81. National Institute of Allergy and Infectious Diseases (NIAID), National Institute of Diabetes and Digestive and Kidney Diseases (NIDDK), National Heart, Lung, and Blood Institute (NHLBI), Health Resources and Services Administration (HRSA), Live Organ Donor Outcomes and Medical Needs, October 29, 2004, (accessed August 11, 2006).

    82. The Vancouver Forum, "The Care of the Live Organ Donor: Lung, Liver, Pancreas and Intestine Data and Medical Guidelines."

    83. National Kidney Foundation, Answering your Questions about Living Donation.

    84. Ibid.

    85. Richard J. Battafarano, R.C. Anderson, B.F. Meyers, T.J. Guthrie, D. Schuller, J.D. Cooper, G.A. Patterson, "Perioperative complications after living donor lobectomy," The Journal of Thoracic and Cardiovascular Surgery 120 (2000): 909-915.

    86. NIAID, NIDDK, NHLBI, HRSA, Live Organ Donor Outcomes and Medical Needs.

    87. The Vancouver Forum, "The Care of the Live Organ Donor: Lung, Liver, Pancreas and Intestine Data and Medical Guidelines."

    88. Ibid.

    89. The Mayo Clinic, "Pancreas Transplant: An insulin-free treatment for type 1 diabetes," December 15, 2005, (accessed August 23, 2003).

    90. The Vancouver Forum, "The Care of the Live Organ Donor: Lung, Liver, Pancreas and Intestine Data and Medical Guidelines."

    91. Ibid.

    92. Ibid.

    93. Ibid.

    94. Ibid.

    95. Ibid.

    96. Ibid.

    97. Ibid.

    98. Ibid.

    99. Ibid.

    100. ACOT, Recommendations to the Secretary of the U.S. Department of Health and Human Services.

    101. NIAID, NIDDK,  NHLBI, HRSA, Live Organ Donor Outcomes and Medical Needs.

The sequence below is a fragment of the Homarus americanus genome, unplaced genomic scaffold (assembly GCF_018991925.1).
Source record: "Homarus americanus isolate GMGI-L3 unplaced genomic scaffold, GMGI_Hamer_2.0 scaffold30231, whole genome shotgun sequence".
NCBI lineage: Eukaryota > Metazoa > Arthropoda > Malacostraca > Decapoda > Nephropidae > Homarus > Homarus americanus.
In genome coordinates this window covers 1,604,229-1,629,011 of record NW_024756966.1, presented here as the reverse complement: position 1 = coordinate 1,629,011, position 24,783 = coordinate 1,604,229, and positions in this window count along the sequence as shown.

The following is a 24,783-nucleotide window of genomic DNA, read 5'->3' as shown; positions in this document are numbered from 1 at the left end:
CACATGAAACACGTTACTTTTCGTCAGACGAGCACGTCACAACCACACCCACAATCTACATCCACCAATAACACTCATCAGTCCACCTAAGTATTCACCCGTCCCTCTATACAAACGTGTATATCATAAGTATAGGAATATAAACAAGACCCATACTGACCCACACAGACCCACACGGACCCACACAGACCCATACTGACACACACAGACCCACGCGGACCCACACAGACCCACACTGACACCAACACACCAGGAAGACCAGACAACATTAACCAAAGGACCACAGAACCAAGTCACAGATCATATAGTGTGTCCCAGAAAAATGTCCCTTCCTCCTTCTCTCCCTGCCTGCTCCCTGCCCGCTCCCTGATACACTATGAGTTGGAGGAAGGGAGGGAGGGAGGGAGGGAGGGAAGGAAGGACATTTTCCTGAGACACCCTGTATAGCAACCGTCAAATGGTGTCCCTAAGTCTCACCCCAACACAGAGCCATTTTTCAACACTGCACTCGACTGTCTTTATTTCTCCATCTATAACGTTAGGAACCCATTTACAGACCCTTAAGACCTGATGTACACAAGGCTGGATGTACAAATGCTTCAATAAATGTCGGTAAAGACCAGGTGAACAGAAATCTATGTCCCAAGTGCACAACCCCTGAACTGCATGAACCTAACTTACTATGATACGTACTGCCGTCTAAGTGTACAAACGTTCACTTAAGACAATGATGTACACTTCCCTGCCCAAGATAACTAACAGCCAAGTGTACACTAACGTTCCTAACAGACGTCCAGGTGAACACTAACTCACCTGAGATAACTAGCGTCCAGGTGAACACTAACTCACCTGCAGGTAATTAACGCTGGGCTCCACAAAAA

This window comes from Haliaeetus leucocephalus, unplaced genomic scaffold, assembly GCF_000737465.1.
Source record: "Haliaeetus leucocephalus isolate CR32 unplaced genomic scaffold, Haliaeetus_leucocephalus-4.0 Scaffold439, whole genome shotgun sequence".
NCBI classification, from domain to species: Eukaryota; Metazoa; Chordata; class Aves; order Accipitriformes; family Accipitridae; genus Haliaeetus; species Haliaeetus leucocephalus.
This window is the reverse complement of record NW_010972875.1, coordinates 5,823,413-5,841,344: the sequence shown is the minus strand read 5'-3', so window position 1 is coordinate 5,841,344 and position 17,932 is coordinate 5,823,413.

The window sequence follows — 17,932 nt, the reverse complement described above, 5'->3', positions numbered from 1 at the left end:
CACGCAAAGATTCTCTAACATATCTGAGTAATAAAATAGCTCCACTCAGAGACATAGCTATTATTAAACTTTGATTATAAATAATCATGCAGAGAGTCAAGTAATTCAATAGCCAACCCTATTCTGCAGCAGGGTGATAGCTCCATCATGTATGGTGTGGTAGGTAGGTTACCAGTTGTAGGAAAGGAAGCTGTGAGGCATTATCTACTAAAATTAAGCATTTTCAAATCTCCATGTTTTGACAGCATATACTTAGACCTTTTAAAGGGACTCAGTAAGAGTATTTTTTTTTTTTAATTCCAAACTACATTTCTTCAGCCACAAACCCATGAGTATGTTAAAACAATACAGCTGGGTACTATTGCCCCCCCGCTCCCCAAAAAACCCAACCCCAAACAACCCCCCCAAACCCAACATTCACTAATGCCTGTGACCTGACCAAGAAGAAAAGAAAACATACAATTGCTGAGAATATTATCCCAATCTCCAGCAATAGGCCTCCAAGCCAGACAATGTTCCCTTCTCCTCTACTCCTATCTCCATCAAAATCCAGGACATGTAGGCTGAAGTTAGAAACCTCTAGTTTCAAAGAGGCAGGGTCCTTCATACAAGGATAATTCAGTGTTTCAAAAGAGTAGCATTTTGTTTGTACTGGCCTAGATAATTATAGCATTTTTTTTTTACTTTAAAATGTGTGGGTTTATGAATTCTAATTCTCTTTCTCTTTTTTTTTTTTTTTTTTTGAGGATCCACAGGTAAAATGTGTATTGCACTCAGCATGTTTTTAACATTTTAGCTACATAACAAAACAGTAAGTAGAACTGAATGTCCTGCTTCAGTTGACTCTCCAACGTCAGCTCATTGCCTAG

102. IOM, Organ Donation: Opportunities for Action, 307.

    103. Scott J. Cotler, Sheldon Cotler, Michele Gambera, Enrico Benedetti, Donald M. Jensen, Giuliano Testa, "Adult living donor liver transplantation: Perspectives from 100 liver transplant surgeons," Liver Transplantation 9 (2003): 637-644.

    104. IOM, Organ Donation: Opportunities for Action, 314.

    105. Robert W. Steiner, "Risk appreciation for kidney donors," American Journal of Transplantation 4, no. 5 (2004): 694-697.

    106. Davis, "Evaluation of the Living Kidney Donor: Current Perspectives."

    107. L.E. Boulware, L.E. Ratner, J.A. Sosa , et al, "The general public's concerns about clinical risk in live kidney donation," American Journal of Transplantation 2 (2002): 186-193.

    108. F.L. Delmonico and W.E. Harmon, "The use of a minor as a live kidney donor," American Journal of Transplantation 2 (2002): 333-336.

    109. ACOT, Recommendations to the Secretary of the U.S. Department of Health and Human Services.

    110. James C. Gilbert, L. Brigham, D.S. Batty, Jr., R.M. Veatch, "The Nondirected Living Donor Program: A Model for Cooperative Donation, Recovery and Allocation of Living Donor Kidneys," American Journal of Transplantation 5 (2005): 167-174.

    111. Megan Crowley-Matoka and Galen Switzer, "Nondirected Living Donation: A survey of current trends and practices," Transplantation 70, 5 (2005): 515-519.

      112. OPTN/SRTR, The OPTN/SRTR Annual Report: Chapter 2.13, 2004, (accessed August 15, 2006).

    113. Crowley-Matoka and Switzer, "Nondirected Living Donation: A survey of current trends and practices."

    114. Ibid.

    115. OPTN, National Data Reports: Donors. Data is current to May 31, 2006.

      116. Ibid.

    117. Nikola Biller-Andorno, "Gender Imbalance in Living Organ Donation," Medicine, Health Care and Philosophy 5, no. 2 (2002): 199-204.